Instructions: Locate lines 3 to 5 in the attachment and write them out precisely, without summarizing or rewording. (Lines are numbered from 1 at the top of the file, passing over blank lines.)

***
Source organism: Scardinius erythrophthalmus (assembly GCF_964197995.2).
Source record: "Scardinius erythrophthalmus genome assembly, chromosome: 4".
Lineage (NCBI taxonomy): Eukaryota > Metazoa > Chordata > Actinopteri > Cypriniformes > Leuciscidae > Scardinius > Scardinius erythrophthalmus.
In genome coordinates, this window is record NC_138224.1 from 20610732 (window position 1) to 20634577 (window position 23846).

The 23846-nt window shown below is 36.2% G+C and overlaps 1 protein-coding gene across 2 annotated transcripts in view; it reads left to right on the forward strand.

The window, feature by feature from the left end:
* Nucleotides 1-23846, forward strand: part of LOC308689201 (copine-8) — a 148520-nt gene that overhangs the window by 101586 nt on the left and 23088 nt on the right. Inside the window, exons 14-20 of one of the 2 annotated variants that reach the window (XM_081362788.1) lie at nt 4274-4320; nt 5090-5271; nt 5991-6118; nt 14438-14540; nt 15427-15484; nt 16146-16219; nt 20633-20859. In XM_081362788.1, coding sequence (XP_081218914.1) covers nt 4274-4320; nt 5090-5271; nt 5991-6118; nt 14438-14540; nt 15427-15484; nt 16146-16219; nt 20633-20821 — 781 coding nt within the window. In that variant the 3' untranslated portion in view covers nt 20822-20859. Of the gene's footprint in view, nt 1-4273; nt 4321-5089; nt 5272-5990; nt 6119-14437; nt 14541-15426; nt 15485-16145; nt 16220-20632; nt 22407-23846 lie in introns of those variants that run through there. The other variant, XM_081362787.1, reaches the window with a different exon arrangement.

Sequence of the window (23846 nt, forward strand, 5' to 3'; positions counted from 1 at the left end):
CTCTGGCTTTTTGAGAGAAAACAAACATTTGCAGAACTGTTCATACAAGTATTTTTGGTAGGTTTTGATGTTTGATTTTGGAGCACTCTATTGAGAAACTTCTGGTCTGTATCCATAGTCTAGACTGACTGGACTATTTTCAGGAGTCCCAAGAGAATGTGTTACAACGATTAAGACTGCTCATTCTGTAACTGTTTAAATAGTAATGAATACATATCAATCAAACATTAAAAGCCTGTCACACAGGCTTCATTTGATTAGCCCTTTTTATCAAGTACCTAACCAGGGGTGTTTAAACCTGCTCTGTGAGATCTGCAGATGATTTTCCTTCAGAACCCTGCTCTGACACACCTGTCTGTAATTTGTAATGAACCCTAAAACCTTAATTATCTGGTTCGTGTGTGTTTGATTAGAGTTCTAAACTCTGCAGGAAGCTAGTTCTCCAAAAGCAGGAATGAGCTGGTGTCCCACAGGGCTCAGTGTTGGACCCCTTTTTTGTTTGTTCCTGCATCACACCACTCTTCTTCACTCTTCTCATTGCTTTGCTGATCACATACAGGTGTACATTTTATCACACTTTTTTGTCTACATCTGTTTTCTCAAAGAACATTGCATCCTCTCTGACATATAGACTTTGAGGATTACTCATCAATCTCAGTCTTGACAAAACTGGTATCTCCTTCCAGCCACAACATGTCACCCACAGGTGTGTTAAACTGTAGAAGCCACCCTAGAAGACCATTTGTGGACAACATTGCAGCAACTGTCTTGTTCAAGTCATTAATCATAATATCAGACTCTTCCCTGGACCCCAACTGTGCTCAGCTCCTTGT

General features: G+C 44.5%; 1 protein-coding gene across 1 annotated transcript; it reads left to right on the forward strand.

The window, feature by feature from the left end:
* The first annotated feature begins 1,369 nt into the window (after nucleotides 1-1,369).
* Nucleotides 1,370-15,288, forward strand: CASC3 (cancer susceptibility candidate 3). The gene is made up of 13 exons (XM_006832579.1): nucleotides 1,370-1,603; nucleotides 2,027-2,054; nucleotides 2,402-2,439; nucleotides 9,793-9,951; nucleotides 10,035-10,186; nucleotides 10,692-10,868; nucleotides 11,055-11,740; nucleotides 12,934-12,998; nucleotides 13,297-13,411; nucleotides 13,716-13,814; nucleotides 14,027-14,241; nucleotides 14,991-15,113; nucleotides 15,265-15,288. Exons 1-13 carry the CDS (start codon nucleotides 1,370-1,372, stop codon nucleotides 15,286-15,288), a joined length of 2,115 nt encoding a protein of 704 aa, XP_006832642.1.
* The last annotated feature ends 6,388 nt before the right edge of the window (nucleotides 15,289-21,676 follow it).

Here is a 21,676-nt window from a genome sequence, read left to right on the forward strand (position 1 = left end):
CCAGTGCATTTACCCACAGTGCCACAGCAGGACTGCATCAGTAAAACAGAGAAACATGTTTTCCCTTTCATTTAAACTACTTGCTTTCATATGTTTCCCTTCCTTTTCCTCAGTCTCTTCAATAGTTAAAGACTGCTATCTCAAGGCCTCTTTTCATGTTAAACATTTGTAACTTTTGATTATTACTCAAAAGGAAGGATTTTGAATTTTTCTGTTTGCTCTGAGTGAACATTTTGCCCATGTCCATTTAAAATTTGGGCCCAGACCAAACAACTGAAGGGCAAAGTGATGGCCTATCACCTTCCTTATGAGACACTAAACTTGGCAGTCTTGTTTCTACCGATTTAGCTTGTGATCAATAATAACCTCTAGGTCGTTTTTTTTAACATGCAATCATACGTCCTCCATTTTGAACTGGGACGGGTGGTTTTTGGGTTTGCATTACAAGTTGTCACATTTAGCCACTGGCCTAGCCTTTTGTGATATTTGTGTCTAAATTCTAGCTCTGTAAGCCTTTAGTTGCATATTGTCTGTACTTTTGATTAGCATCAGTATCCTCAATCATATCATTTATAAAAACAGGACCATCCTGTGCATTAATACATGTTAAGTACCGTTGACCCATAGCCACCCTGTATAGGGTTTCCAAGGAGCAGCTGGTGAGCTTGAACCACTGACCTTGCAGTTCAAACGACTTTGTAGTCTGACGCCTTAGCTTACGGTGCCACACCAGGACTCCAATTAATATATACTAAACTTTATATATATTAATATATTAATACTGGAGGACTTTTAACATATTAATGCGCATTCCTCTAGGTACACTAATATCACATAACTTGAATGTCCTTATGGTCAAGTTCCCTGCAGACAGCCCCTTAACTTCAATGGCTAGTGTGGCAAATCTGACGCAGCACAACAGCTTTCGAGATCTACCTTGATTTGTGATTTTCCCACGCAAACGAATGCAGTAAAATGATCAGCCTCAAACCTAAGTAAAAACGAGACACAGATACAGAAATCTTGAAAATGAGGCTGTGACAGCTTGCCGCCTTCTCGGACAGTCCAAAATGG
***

Lineage (NCBI taxonomy): Eukaryota > Metazoa > Chordata > Actinopteri > Cypriniformes > Leuciscidae > Scardinius > Scardinius erythrophthalmus.
In genome coordinates, this window is record NC_138224.1 from 20610732 (window position 1) to 20634577 (window position 23846).

The 23846-nt window shown below is 36.2% G+C and overlaps 1 protein-coding gene across 2 annotated transcripts in view; it reads left to right on the forward strand.